The Committee next reviewed a second charge on how Treasury should think about swap spreads in the context of borrowing costs. The presenters noted a range of factors that influence both swap rates and Treasury rates, including their differing investor bases, capital treatment, and the range of indices. Treasury supply is an important factor affecting the level of swap spreads, with increased deficits helping to drive spreads negative since 2008. However, Treasury supply is only one of many factors to consider. Hedging needs, regulatory changes, Treasury financing rates, credit conditions, and corporate supply can also influence the level of swap spreads.
The Committee discussed whether negative swap spreads at longer maturities should be interpreted as reflecting additional cost to the Treasury of issuing at those maturities. The Committee was in general agreement that negative swap spreads partly reflected such a cost to Treasury, consistent with how the Committee has interpreted those spreads in its discussions of previous charges. However, members also recognized that the negative spreads might also reflect structural excess demand to receive swaps, which could drive spreads negative without direct effects on Treasury’s funding cost. Moreover, members noted that spreads had widened over the second half of 2020, despite large increases in prospective Treasury issuance. Most attributed the recent widening to the exemption of Treasuries from the SLR and to the Federal Reserve’s ongoing support of the repo market. The Committee was in broad agreement that Treasury funding costs would likely move higher and that market functioning could become more fragile if this exemption was not extended or made permanent.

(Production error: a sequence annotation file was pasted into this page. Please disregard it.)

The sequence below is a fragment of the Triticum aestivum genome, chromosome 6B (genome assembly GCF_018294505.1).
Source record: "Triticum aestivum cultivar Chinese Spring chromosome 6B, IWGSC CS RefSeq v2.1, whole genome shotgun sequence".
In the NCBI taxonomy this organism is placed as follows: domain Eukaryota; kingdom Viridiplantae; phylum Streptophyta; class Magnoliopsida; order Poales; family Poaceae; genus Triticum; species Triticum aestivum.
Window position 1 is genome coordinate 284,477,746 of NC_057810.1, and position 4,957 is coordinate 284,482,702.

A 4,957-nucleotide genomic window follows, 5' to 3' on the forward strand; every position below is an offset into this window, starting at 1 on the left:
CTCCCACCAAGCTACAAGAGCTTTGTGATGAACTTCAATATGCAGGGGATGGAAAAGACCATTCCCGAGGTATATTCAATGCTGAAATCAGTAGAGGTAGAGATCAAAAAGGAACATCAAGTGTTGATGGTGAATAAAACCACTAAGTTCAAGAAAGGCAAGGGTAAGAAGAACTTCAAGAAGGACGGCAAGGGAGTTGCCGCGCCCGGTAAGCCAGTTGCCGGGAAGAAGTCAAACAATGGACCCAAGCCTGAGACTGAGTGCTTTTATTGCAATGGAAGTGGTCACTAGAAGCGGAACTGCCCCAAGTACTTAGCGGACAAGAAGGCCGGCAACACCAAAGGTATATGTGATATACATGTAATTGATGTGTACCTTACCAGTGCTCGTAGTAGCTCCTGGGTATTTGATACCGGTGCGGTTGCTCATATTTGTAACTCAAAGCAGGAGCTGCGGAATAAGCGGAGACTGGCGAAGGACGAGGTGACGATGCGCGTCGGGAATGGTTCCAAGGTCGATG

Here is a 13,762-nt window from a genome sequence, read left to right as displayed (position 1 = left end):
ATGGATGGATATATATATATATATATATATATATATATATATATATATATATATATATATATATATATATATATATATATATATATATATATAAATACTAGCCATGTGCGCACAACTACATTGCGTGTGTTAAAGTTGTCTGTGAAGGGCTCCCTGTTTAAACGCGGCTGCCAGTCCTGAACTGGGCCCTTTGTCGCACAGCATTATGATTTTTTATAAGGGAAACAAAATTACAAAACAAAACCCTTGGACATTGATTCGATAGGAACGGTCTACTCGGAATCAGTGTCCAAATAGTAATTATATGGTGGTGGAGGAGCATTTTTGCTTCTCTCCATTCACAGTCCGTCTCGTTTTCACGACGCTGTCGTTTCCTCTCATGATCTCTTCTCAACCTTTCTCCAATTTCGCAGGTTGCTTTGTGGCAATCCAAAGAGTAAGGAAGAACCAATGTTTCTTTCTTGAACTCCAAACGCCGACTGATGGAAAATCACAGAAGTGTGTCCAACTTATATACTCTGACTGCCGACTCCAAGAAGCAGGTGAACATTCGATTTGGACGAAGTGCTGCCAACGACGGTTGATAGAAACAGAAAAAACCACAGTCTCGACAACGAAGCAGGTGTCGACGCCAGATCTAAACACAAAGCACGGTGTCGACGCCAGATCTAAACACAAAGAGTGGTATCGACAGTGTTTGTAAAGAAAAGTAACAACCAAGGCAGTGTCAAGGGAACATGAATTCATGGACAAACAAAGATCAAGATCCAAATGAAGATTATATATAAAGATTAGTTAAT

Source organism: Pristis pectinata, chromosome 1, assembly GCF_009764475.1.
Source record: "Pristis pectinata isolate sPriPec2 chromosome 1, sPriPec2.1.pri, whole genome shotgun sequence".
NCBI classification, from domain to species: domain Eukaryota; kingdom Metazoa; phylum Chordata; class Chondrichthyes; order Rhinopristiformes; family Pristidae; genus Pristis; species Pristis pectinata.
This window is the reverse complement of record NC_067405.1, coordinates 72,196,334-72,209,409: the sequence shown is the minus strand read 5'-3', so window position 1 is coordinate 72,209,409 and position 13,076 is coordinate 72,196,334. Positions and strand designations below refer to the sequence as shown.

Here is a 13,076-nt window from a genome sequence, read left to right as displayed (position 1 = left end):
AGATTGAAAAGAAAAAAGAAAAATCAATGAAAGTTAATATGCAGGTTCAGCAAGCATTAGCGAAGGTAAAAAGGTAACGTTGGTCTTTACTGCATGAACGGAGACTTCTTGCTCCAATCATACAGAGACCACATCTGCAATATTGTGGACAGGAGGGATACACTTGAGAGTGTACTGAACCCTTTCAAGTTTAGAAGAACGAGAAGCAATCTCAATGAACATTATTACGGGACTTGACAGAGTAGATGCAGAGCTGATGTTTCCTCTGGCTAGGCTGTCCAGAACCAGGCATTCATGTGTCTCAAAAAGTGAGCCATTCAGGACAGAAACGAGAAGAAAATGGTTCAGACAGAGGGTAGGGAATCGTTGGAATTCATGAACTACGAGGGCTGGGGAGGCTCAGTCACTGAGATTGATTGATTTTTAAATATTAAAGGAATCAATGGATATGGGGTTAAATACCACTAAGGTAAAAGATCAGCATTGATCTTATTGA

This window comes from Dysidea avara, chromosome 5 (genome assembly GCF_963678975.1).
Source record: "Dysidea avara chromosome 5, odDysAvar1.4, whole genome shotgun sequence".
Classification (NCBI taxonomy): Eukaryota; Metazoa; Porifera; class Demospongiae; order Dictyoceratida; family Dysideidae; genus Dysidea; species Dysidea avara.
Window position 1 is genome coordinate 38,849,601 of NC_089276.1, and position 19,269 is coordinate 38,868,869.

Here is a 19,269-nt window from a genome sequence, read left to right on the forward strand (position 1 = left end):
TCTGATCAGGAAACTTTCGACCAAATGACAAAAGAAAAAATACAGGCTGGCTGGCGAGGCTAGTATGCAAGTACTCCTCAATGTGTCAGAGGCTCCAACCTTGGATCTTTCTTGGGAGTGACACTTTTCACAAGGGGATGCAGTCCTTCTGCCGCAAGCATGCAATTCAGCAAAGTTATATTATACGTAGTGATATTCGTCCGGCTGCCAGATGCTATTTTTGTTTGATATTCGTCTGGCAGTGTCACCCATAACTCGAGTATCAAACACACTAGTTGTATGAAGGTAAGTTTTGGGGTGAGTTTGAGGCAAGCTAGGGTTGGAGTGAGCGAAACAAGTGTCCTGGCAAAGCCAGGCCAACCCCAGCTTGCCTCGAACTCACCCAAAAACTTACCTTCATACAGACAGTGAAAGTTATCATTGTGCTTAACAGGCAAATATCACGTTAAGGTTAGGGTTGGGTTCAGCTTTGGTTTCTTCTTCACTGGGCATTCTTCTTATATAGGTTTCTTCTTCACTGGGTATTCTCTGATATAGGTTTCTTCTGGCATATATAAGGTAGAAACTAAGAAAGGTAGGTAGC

Treasury staff presented an overview of net issuance assuming coupon sizes remained the same as announced in FY21Q1. In that case, net coupon issuance this quarter would be $695bn, and the outstanding amount of T-Bills would decline by $421 billion to meet the projected financing need. At the end of December, private T-Bill holdings had reduced to $4,633 billion, just below recent all-time highs of $4,703 billion. T-Bills holdings as a share of marketable debt outstanding stood at 23.7% -- above the historical average of 22.7%. The Committee was pleased to see that WAM and TIPS share had both stabilized given recent auction size increases in coupons.
The Committee discussed financing strategies to accommodate revised fiscal projections amidst continued fiscal and economic uncertainty owing to the COVID-19 pandemic. While Treasury issuance was met with solid demand over the quarter, Committee members noted that the curve had steepened further since the November refunding, with 2-year notes 5 bps lower and 10- and 30-year tenors 15bps higher. Members pointed to several factors driving the curve steepening, including initial vaccine distribution, market expectations of further fiscal stimulus, and the Federal Reserve’s Flexible Average Inflation Targeting approach.